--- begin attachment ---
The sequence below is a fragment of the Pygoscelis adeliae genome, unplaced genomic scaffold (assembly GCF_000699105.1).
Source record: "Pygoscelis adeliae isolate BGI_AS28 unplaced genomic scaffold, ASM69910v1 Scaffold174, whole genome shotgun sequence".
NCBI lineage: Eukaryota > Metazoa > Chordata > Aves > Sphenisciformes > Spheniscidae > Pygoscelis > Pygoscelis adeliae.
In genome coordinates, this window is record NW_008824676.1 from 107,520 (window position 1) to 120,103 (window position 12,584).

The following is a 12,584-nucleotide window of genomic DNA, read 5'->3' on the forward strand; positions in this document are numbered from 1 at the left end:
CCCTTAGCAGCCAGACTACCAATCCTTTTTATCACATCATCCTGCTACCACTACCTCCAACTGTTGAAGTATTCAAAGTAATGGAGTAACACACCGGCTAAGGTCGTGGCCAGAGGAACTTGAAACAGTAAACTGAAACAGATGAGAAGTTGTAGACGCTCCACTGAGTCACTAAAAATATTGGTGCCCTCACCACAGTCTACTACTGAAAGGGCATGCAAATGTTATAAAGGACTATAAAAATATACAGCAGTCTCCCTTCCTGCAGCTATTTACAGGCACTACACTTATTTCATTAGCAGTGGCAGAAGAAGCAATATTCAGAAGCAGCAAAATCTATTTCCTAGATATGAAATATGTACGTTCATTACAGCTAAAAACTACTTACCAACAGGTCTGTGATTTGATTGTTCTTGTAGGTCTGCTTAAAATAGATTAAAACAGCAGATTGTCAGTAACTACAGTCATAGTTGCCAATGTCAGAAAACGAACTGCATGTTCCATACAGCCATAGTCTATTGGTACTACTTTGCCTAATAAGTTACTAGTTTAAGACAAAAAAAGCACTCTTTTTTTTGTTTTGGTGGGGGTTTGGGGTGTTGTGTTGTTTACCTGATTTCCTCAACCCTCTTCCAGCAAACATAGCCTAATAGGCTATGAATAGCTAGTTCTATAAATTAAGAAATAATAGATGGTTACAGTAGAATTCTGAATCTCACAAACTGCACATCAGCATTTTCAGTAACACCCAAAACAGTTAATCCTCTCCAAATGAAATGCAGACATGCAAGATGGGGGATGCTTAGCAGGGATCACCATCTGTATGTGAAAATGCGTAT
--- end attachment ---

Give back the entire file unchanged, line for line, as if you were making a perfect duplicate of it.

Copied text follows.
The sequence below is a fragment of the Pygoscelis adeliae genome, unplaced genomic scaffold (assembly GCF_000699105.1).
Source record: "Pygoscelis adeliae isolate BGI_AS28 unplaced genomic scaffold, ASM69910v1 Scaffold174, whole genome shotgun sequence".
NCBI lineage: Eukaryota > Metazoa > Chordata > Aves > Sphenisciformes > Spheniscidae > Pygoscelis > Pygoscelis adeliae.
In genome coordinates, this window is record NW_008824676.1 from 107,520 (window position 1) to 120,103 (window position 12,584).

The following is a 12,584-nucleotide window of genomic DNA, read 5'->3' on the forward strand; positions in this document are numbered from 1 at the left end:
CCCTTAGCAGCCAGACTACCAATCCTTTTTATCACATCATCCTGCTACCACTACCTCCAACTGTTGAAGTATTCAAAGTAATGGAGTAACACACCGGCTAAGGTCGTGGCCAGAGGAACTTGAAACAGTAAACTGAAACAGATGAGAAGTTGTAGACGCTCCACTGAGTCACTAAAAATATTGGTGCCCTCACCACAGTCTACTACTGAAAGGGCATGCAAATGTTATAAAGGACTATAAAAATATACAGCAGTCTCCCTTCCTGCAGCTATTTACAGGCACTACACTTATTTCATTAGCAGTGGCAGAAGAAGCAATATTCAGAAGCAGCAAAATCTATTTCCTAGATATGAAATATGTACGTTCATTACAGCTAAAAACTACTTACCAACAGGTCTGTGATTTGATTGTTCTTGTAGGTCTGCTTAAAATAGATTAAAACAGCAGATTGTCAGTAACTACAGTCATAGTTGCCAATGTCAGAAAACGAACTGCATGTTCCATACAGCCATAGTCTATTGGTACTACTTTGCCTAATAAGTTACTAGTTTAAGACAAAAAAAGCACTCTTTTTTTTGTTTTGGTGGGGGTTTGGGGTGTTGTGTTGTTTACCTGATTTCCTCAACCCTCTTCCAGCAAACATAGCCTAATAGGCTATGAATAGCTAGTTCTATAAATTAAGAAATAATAGATGGTTACAGTAGAATTCTGAATCTCACAAACTGCACATCAGCATTTTCAGTAACACCCAAAACAGTTAATCCTCTCCAAATGAAATGCAGACATGCAAGATGGGGGATGCTTAGCAGGGATCACCATCTGTATGTGAAAATGCGTAT